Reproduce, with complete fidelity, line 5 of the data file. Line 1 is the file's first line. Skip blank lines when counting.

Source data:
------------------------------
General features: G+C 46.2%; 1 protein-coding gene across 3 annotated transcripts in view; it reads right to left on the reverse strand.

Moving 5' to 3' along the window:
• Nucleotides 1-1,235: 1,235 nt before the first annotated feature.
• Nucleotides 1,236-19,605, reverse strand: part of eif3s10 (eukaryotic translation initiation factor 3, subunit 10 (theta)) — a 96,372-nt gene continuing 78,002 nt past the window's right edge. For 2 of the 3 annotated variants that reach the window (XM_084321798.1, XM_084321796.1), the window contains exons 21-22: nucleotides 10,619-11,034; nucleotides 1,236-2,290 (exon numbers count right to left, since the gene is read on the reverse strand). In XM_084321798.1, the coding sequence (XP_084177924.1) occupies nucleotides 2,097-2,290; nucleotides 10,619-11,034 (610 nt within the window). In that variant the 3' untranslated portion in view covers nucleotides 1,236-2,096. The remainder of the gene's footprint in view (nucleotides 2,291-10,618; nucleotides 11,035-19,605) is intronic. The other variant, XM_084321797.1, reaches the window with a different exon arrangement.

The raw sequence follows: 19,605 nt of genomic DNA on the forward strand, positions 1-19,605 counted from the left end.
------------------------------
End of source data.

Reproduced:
The raw sequence follows: 19,605 nt of genomic DNA on the forward strand, positions 1-19,605 counted from the left end.